A New Take on New Year's

 

 
I’ve always had a love/hate relationship with New Year’s.

Love in the sense of being thankful to make it through another calendar year, and having a “fresh start” to kick off the new year and leave the old one behind.

But also hate, in the sense of resolutions and goal setting. In my mind, I always ask “Why wait until New Years to set resolutions and be serious about your goals? Shouldn’t one be doing that regardless of New Years?”

We all see the gyms packed in January with all the weight loss resolutions, only to see the gyms go back to normal capacity come March.

In the same way, I have had many “failed attempts” at past New Year’s Resolutions, with some tenures lasting longer and shorter than others. As a result, I admit in the past I have adopted a bitter taste towards New Year’s that is responsible for the “hate” side of the relationship I’ve mentioned above.

After some really solid discussions with friends and mentors recently, however, I was challenged to look at New Year’s Resolutions with a different pair of glasses. Among these separate discussions, 4 common denominators stood out that gave me a fresh perspective — and make 2019 the first year in a long time that I really feel I can hit (all 9) of my resolutions and goals.

The point of this post is to share the same perspective I’ve gained, and hope you adopt any or all that you feel relate to you and your own resolutions and goals.
 


 
1) Breaking Big Goals Into Small Steps

“Eating an elephant can only be done one way: one bite at a time. Trying to gulp it down in one sitting is asking for a stomach ache.” — My own take on an already famous quote.

Breaking down big goals into steps is something we do here at Creative Squeeze, and something that also happens in all of the other projects I am apart of with other people. However for some reason, I have failed to adopt this attitude with my own personal goals and endeavors. Breaking down big goals creates pace. Pace ensures you don’t get burnt out and lose the flame too early.

It introduces patience.

Technically speaking, if you pace yourself, and hit your personal goal on December 31, 11:59pm, 2019, you have still reached your goal/resolution, right?

Creating pace drastically increase the chance of one’s success at reaching their goals.
 


 
2) Celebrate Small Wins

When you are an ambitious workaholic, you are always in the habit of getting things done and marking them off your to-do list — then on to the next without even blinking. After a month’s worth of tasks, you’ve got a buttload of stuff done, but you still don’t feel accomplished enough.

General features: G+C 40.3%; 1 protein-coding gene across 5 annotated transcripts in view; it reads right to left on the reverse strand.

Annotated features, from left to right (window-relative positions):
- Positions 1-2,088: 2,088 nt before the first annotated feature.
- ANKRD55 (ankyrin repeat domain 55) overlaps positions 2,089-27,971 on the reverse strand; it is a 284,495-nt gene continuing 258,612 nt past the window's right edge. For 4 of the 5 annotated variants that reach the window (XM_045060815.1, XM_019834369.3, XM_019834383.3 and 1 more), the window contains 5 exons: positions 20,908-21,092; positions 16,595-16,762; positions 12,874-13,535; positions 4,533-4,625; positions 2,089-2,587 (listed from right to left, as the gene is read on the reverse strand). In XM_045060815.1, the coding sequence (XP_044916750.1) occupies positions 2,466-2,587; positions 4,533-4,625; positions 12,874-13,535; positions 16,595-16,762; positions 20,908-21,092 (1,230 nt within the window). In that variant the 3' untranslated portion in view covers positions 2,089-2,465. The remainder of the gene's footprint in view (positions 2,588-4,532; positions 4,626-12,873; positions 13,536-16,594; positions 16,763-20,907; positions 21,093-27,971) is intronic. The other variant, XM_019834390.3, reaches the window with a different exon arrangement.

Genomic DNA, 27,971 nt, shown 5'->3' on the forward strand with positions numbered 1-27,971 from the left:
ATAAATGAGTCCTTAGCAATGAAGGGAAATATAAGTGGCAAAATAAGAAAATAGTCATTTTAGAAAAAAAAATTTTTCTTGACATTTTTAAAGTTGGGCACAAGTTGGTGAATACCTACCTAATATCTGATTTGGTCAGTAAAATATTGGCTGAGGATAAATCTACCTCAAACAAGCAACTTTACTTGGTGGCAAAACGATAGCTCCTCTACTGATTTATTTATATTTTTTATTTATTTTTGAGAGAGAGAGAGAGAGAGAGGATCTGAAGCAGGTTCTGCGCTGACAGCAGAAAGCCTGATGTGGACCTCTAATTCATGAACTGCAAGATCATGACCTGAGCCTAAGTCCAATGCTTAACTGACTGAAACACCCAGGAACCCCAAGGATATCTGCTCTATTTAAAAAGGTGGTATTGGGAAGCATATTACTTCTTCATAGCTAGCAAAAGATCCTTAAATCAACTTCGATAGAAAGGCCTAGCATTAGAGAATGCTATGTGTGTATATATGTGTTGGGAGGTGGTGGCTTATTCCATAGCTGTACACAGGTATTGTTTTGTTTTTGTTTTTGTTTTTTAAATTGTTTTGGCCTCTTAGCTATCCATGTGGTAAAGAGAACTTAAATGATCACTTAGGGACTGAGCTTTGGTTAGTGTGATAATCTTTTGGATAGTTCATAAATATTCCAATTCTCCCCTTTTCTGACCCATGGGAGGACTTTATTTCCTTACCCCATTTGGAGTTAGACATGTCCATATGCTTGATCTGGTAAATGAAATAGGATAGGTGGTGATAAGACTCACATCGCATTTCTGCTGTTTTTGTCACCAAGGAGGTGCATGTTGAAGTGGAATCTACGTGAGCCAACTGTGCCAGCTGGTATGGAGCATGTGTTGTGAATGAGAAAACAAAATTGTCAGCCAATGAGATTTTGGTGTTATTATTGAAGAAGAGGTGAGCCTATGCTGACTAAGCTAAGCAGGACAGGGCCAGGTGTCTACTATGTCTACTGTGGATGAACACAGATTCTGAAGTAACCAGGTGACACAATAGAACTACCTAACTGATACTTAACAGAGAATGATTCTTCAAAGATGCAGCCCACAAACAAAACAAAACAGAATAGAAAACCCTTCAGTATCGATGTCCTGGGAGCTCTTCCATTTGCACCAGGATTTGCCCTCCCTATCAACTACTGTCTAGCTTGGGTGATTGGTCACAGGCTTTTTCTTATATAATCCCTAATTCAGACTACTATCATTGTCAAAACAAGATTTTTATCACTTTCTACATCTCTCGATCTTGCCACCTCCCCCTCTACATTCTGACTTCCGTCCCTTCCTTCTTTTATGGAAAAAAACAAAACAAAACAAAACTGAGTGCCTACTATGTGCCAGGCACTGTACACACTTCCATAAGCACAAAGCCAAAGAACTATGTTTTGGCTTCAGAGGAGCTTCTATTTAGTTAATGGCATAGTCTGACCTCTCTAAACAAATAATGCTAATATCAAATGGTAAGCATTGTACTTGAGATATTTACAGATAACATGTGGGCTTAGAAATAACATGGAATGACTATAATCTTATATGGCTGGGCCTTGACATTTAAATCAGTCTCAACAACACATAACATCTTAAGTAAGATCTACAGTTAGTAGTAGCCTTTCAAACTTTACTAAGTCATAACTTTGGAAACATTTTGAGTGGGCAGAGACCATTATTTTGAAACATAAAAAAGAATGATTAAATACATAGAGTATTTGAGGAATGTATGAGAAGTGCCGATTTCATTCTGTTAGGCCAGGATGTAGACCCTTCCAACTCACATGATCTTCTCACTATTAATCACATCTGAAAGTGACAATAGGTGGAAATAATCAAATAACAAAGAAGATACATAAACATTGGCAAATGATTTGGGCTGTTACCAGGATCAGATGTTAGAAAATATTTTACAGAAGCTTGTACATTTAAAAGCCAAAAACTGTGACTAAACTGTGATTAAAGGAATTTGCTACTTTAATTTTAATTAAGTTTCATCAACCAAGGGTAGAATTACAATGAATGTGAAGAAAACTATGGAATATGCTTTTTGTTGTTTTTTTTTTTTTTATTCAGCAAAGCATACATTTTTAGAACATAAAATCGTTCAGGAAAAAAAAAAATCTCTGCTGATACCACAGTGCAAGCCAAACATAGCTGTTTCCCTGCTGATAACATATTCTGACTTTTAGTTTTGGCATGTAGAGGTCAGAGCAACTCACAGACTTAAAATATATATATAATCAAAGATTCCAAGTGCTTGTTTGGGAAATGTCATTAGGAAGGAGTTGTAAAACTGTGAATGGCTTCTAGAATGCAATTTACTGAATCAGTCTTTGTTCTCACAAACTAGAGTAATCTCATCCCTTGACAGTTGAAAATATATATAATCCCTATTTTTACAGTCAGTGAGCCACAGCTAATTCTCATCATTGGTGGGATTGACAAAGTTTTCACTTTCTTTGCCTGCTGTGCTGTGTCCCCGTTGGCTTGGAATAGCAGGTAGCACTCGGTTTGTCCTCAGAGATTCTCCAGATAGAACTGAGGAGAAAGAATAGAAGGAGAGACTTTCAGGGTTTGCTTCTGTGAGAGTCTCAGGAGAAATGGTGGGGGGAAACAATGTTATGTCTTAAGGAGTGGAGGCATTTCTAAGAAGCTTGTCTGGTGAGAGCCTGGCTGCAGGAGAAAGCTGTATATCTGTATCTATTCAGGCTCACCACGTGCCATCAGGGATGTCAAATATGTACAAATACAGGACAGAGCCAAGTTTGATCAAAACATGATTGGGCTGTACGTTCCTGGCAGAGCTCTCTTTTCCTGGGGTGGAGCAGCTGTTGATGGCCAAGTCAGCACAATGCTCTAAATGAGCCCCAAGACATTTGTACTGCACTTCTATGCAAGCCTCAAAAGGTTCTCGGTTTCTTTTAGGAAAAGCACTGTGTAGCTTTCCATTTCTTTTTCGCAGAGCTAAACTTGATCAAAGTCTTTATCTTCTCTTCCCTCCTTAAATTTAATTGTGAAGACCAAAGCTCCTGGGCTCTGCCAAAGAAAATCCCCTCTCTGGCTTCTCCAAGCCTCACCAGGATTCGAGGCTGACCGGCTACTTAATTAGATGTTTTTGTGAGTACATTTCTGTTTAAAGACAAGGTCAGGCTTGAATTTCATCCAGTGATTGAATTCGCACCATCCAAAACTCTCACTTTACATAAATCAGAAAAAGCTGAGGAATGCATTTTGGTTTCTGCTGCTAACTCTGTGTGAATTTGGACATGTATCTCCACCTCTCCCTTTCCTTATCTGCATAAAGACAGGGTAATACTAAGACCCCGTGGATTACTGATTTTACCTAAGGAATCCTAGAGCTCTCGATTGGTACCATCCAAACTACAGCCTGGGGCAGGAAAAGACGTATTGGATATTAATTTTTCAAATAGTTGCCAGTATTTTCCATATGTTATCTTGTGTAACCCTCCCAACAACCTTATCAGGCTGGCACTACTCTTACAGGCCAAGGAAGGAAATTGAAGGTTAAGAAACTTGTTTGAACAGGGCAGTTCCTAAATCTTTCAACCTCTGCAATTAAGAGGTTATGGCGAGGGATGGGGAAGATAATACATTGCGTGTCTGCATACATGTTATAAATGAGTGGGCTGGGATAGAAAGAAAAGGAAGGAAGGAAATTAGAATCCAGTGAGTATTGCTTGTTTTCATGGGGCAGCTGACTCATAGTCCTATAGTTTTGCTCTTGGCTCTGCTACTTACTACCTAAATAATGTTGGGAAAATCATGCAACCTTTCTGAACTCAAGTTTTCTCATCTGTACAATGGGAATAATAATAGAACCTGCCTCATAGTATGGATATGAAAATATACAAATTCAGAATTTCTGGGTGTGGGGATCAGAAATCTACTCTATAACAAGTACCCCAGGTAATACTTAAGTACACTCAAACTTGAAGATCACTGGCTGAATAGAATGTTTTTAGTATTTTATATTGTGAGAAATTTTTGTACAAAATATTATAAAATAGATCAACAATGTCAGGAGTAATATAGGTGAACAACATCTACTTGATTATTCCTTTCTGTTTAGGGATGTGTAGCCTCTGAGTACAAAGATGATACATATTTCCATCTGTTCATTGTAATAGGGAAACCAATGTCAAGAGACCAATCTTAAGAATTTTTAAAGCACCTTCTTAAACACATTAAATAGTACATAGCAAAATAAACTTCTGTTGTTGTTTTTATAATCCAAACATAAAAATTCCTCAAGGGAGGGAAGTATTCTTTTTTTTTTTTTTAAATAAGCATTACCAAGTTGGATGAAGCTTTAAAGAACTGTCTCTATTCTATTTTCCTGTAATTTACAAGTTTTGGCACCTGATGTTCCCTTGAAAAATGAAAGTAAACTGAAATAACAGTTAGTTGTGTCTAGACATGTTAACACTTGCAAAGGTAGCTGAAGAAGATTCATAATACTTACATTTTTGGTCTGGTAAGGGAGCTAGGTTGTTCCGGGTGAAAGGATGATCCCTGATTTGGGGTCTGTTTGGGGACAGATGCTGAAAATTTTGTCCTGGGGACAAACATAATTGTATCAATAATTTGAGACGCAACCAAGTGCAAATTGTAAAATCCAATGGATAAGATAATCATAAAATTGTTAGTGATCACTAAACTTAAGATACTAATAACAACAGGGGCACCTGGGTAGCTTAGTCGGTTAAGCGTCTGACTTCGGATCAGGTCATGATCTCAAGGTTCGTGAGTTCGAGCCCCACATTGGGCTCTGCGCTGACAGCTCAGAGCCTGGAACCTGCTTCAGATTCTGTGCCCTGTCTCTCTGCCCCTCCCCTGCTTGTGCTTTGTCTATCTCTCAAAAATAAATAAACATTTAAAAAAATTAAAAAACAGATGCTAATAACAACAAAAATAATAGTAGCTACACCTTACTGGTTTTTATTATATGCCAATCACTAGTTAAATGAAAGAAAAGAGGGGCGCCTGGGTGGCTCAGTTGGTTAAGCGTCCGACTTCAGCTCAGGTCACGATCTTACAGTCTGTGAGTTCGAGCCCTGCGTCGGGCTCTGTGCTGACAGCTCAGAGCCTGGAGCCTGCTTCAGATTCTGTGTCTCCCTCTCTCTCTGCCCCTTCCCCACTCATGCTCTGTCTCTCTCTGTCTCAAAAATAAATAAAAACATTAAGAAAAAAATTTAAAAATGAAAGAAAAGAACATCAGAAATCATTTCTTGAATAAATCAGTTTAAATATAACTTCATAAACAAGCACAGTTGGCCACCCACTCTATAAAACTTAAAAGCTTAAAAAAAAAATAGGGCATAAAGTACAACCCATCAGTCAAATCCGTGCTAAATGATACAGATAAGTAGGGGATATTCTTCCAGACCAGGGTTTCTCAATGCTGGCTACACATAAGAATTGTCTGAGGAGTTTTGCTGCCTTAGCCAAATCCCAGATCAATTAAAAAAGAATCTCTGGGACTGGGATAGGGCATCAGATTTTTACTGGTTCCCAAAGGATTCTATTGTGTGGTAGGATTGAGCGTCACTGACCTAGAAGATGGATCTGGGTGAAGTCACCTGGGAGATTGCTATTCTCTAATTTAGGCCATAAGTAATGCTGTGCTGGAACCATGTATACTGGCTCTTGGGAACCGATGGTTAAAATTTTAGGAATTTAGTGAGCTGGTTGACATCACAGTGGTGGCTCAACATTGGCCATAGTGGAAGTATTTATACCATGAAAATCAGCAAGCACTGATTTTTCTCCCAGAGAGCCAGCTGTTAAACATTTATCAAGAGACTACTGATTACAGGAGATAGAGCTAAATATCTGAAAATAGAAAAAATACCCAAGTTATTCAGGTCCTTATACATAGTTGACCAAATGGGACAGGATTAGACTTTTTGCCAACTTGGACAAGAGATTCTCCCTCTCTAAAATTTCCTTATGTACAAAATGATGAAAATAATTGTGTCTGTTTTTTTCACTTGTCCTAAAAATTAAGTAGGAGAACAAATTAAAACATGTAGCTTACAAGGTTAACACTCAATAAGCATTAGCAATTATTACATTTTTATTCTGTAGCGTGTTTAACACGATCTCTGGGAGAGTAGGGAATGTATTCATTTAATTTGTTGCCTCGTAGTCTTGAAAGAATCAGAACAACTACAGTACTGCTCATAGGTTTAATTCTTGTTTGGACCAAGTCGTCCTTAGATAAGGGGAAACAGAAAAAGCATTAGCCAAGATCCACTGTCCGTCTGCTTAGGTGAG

Taking time to celebrate the small victories and wins can make a huge difference in your morale and attitude towards your work. Too many times my friends and family have had to “slap me” to remind me of so many things that I have accomplished when they hear me complain about “how much I still need to do.”

Stop and celebrate the small W’s from time to time. Celebrate closing that project, handling that tough phone call, or even something as simple as getting to work safely in the rain.

Bringing this back to New Year Resolutions, celebrating small wins throughout the New Year will make you vividly aware of the progress you are making towards your goal.
 


 
3) Accountability

Setting goals are the easy(er) part. And yes, breaking them down into small bites is important.

But why not take it a step further and actually be held accountable for the goals you have set? Studies actually show that you are more likely to achieve a goal if you share it with somebody and have them hold you accountable for it.

Find somebody that you trust, and ask them to hold you accountable for what you want to achieve. In my case, my girlfriend and I are accountability partners and have committed to checking in every weekend on our resolutions when we see each other, asking each other what small bites we achieved that week towards “eating our elephants.”

For you, it can be a significant other, a spouse, the homie, your kids… Bottom line, just find someone who truly wants to see you achieve your goals, and ask them to hold you accountable for it.
 


 
4) Enjoy The Journey

We live in an age of instant gratification. The environments around us, even since we were kids in elementary school, are results-driven environments. If you don’t hit your goal, you fail. Many of us will hang our heads at the notion of failing at our goal, but typically ignore the journey, the process, and many of the skillsets, lessons, and things that we picked up along the way, which are just as important.

If by January 1, 2020, you have still not hit your goal(s) then don’t hang your head — look at it this way: 2019 simply served as a year-long head-start for you to cross the finish line. If your goal was to lose 10 pounds in 2019 and you only lost 9, those 9 pounds you lost during the journey don’t just magically disappear because you didn’t hit your 10. Because of your 2019 journey, you now only have 1 pound to lose in 2020.

“It is more important to know where you are going than to get there quickly. Do not mistake activity for achievement.” — Isocrates

  

Good luck on your 2019 New Year’s Resolution quest!

 
 
Ken Roberson